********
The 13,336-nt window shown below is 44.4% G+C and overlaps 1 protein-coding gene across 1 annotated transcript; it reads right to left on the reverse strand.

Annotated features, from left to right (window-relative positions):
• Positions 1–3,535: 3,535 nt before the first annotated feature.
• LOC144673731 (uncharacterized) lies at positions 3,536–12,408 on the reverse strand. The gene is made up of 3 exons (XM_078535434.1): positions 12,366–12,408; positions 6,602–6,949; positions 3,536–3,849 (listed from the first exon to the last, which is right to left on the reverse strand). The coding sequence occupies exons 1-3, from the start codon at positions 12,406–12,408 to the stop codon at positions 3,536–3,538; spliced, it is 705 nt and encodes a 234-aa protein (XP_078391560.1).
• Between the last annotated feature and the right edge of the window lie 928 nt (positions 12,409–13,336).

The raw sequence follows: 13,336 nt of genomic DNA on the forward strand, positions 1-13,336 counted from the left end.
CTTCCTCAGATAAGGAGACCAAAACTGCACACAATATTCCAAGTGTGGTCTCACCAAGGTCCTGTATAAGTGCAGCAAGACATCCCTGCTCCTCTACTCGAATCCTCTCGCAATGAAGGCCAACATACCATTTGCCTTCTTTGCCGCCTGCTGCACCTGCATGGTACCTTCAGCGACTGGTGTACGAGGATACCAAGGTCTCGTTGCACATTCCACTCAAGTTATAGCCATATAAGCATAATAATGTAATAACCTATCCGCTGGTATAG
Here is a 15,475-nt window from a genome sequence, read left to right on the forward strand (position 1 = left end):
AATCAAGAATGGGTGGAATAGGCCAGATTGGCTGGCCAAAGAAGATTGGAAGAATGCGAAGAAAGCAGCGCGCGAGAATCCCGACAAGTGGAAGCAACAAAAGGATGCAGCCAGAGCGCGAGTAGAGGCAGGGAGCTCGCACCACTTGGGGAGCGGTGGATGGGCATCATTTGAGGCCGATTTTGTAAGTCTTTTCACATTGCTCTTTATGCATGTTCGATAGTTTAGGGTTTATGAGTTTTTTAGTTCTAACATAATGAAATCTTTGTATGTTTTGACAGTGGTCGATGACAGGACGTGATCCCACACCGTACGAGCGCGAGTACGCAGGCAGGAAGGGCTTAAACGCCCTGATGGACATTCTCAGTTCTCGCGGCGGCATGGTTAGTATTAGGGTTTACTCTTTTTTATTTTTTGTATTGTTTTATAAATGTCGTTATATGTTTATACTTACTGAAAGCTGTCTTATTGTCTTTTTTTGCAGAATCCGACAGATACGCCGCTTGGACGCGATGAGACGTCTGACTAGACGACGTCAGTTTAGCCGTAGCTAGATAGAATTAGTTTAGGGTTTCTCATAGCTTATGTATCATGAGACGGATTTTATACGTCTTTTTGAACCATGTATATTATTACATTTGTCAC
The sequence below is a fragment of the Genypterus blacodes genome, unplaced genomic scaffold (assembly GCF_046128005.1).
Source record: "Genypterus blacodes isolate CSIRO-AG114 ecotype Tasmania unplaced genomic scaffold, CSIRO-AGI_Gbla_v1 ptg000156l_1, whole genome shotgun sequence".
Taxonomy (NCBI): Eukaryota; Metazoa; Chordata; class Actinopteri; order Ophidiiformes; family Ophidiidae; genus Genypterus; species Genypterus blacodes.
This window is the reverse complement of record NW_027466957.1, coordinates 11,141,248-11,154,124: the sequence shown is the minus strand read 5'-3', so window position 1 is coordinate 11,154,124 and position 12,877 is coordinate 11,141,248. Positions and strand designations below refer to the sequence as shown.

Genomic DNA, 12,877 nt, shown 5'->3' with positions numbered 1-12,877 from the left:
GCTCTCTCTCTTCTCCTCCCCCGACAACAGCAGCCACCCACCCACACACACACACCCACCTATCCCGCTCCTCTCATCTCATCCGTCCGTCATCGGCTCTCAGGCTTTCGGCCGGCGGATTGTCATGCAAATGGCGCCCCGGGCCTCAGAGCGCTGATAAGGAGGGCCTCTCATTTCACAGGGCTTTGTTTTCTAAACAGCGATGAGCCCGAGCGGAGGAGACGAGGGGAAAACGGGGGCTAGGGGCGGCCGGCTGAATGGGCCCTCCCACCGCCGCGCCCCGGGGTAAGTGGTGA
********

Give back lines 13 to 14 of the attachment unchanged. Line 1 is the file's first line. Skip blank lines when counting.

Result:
This window is the reverse complement of record NW_027466957.1, coordinates 11,141,248-11,154,124: the sequence shown is the minus strand read 5'-3', so window position 1 is coordinate 11,154,124 and position 12,877 is coordinate 11,141,248. Positions and strand designations below refer to the sequence as shown.

Genomic DNA, 12,877 nt, shown 5'->3' with positions numbered 1-12,877 from the left: